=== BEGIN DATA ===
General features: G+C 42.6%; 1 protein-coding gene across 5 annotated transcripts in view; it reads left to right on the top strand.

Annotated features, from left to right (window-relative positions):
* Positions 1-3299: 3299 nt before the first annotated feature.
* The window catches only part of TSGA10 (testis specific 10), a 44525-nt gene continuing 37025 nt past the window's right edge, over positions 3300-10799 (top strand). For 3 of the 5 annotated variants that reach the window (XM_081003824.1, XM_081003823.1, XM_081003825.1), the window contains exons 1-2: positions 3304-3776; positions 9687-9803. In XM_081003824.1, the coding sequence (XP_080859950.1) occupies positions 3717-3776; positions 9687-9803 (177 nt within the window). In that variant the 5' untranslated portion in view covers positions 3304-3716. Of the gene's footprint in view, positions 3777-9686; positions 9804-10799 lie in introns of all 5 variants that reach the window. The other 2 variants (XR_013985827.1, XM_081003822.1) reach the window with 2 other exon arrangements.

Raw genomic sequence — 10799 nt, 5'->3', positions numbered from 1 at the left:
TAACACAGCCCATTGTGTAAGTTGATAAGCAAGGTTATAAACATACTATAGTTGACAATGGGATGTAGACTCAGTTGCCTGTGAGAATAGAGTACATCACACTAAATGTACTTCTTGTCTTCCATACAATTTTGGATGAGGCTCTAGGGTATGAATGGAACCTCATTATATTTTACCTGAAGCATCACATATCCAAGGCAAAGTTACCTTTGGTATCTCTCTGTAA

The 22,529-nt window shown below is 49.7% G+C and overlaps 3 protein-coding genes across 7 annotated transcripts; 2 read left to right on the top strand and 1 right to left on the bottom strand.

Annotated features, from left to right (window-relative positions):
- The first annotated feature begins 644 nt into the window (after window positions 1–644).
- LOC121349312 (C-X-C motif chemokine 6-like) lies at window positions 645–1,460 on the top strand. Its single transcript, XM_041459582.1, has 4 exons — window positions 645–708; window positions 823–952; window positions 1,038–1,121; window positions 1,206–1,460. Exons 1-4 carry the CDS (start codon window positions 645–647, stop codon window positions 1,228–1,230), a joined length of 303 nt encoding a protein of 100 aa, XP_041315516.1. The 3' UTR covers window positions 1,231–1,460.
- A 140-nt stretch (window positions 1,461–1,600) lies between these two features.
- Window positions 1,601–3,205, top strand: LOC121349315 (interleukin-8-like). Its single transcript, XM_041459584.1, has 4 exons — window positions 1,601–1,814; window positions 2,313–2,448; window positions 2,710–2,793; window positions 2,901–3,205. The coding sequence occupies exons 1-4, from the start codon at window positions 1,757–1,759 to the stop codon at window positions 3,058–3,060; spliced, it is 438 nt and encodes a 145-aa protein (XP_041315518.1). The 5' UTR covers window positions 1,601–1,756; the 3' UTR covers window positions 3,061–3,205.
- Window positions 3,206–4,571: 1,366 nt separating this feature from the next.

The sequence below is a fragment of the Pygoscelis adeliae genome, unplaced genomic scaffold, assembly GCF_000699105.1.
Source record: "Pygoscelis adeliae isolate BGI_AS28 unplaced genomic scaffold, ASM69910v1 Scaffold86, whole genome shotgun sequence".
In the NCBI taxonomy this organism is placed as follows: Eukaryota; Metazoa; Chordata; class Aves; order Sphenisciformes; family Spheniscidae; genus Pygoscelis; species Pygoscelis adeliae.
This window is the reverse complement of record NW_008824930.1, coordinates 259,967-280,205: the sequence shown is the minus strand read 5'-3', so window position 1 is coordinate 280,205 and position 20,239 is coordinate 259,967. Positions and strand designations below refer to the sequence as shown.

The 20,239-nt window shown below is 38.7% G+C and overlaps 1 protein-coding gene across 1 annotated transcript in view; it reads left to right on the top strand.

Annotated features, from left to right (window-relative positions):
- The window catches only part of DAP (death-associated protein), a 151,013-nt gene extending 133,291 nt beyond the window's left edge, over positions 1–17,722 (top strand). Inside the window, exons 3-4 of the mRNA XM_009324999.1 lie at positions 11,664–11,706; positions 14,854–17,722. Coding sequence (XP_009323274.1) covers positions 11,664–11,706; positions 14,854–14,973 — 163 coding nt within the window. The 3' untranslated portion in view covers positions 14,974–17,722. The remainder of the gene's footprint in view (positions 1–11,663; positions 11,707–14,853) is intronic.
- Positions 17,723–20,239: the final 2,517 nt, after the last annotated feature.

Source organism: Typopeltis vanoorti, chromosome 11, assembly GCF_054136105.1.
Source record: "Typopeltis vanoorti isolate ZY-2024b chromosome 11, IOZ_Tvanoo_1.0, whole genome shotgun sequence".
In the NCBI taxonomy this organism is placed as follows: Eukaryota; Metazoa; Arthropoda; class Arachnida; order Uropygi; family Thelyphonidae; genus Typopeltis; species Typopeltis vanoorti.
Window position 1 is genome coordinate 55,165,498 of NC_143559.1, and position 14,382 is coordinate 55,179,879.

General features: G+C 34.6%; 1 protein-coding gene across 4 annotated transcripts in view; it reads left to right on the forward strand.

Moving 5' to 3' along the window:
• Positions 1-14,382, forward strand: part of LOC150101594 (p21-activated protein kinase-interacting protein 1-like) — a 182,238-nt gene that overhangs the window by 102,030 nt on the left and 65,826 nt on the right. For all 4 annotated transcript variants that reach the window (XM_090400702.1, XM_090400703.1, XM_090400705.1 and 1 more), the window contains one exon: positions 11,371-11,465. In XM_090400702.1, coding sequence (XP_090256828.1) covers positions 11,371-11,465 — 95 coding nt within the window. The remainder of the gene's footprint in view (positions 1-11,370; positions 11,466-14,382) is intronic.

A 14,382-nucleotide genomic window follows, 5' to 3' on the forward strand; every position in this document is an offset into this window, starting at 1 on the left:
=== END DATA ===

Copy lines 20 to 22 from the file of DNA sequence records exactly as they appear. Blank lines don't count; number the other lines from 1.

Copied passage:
- The window catches only part of DAP (death-associated protein), a 151,013-nt gene extending 133,291 nt beyond the window's left edge, over positions 1–17,722 (top strand). Inside the window, exons 3-4 of the mRNA XM_009324999.1 lie at positions 11,664–11,706; positions 14,854–17,722. Coding sequence (XP_009323274.1) covers positions 11,664–11,706; positions 14,854–14,973 — 163 coding nt within the window. The 3' untranslated portion in view covers positions 14,974–17,722. The remainder of the gene's footprint in view (positions 1–11,663; positions 11,707–14,853) is intronic.
- Positions 17,723–20,239: the final 2,517 nt, after the last annotated feature.

Source organism: Typopeltis vanoorti, chromosome 11, assembly GCF_054136105.1.